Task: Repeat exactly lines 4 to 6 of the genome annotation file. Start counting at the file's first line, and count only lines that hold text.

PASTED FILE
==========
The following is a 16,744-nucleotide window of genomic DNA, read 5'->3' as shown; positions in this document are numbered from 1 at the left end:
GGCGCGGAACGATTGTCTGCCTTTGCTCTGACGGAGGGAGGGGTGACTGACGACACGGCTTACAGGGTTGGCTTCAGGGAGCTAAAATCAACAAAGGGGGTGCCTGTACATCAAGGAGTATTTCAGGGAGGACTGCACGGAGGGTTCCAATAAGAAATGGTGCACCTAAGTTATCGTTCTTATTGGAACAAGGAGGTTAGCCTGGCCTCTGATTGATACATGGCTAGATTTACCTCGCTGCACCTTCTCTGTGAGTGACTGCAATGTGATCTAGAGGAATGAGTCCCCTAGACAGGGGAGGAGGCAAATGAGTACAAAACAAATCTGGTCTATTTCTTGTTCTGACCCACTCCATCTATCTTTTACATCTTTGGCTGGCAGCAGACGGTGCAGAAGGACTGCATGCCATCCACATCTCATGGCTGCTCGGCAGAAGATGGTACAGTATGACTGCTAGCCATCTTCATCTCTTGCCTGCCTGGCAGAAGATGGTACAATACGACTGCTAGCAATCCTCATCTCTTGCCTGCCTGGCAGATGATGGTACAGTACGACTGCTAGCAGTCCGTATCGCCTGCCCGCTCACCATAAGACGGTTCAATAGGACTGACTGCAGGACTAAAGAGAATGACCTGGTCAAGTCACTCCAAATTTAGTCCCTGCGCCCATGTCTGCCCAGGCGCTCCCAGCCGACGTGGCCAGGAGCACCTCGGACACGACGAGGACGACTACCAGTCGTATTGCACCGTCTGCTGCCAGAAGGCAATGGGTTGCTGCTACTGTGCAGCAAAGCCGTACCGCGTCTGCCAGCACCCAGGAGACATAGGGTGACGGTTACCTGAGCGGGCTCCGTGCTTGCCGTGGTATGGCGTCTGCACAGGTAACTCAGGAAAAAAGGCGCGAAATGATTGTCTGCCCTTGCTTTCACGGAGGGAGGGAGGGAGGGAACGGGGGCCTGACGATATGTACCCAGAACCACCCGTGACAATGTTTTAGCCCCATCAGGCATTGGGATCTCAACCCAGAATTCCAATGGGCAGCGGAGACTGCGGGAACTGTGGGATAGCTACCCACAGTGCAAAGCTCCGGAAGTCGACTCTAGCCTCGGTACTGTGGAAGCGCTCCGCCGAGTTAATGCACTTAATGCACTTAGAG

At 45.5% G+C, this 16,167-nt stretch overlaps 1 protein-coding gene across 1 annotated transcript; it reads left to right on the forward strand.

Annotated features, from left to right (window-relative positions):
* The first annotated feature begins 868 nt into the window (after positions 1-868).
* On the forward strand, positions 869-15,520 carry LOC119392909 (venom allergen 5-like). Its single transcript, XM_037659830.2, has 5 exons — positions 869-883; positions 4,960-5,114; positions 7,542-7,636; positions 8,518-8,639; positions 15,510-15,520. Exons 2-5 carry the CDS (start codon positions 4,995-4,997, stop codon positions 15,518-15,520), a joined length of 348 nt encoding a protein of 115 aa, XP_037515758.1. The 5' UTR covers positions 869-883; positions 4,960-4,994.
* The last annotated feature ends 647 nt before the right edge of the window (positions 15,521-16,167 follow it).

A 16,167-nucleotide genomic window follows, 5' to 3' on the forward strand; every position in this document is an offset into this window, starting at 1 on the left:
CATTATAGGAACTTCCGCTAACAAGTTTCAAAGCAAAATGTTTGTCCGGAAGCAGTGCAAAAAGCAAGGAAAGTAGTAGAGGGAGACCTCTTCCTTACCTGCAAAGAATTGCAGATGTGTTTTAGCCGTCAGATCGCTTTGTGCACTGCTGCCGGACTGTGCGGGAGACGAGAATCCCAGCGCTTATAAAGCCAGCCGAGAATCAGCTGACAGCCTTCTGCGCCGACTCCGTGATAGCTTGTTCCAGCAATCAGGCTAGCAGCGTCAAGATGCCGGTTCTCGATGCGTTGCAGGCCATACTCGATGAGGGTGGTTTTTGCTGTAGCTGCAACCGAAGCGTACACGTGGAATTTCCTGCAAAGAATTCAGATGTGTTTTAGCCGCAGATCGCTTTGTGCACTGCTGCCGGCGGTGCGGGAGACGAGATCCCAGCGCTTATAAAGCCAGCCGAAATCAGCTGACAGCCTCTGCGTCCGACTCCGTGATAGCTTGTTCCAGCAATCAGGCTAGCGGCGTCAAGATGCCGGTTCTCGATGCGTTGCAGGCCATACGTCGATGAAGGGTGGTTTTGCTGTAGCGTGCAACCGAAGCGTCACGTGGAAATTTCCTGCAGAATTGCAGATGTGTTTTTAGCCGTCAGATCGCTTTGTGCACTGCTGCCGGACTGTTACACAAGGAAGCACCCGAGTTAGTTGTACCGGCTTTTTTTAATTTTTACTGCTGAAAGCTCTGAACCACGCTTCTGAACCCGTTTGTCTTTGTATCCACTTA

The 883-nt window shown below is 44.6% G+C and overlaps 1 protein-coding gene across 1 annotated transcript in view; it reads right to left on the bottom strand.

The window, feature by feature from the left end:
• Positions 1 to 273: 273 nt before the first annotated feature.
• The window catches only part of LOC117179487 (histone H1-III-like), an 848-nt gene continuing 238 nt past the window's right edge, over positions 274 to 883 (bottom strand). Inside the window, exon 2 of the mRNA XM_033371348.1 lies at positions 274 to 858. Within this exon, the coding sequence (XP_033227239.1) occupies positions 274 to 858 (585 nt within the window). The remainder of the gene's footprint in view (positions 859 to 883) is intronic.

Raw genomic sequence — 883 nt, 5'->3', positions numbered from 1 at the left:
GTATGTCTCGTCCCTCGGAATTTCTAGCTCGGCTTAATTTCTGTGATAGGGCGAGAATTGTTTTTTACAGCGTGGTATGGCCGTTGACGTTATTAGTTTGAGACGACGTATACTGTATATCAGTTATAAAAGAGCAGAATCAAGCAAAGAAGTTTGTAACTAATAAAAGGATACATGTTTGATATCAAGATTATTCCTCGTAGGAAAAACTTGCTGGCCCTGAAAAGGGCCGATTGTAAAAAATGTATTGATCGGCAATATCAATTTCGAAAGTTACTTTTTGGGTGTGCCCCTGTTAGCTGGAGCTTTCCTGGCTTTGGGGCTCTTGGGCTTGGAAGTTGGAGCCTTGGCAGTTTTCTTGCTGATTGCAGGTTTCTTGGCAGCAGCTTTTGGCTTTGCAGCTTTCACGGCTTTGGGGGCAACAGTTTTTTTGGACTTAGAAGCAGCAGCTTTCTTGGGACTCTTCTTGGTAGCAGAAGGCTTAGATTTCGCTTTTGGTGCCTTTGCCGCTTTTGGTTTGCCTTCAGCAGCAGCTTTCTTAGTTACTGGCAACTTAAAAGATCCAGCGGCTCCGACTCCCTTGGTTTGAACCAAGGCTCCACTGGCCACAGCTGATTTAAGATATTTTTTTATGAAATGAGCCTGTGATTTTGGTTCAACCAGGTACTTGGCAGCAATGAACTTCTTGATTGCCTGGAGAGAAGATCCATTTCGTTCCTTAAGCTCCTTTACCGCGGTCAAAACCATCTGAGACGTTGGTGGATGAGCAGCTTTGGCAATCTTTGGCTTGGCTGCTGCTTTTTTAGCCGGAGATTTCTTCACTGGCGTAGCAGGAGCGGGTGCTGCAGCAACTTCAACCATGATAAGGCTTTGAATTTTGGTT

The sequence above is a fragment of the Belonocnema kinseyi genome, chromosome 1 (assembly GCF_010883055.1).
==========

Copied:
Annotated features, from left to right (window-relative positions):
* The first annotated feature begins 868 nt into the window (after positions 1-868).
* On the forward strand, positions 869-15,520 carry LOC119392909 (venom allergen 5-like). Its single transcript, XM_037659830.2, has 5 exons — positions 869-883; positions 4,960-5,114; positions 7,542-7,636; positions 8,518-8,639; positions 15,510-15,520. Exons 2-5 carry the CDS (start codon positions 4,995-4,997, stop codon positions 15,518-15,520), a joined length of 348 nt encoding a protein of 115 aa, XP_037515758.1. The 5' UTR covers positions 869-883; positions 4,960-4,994.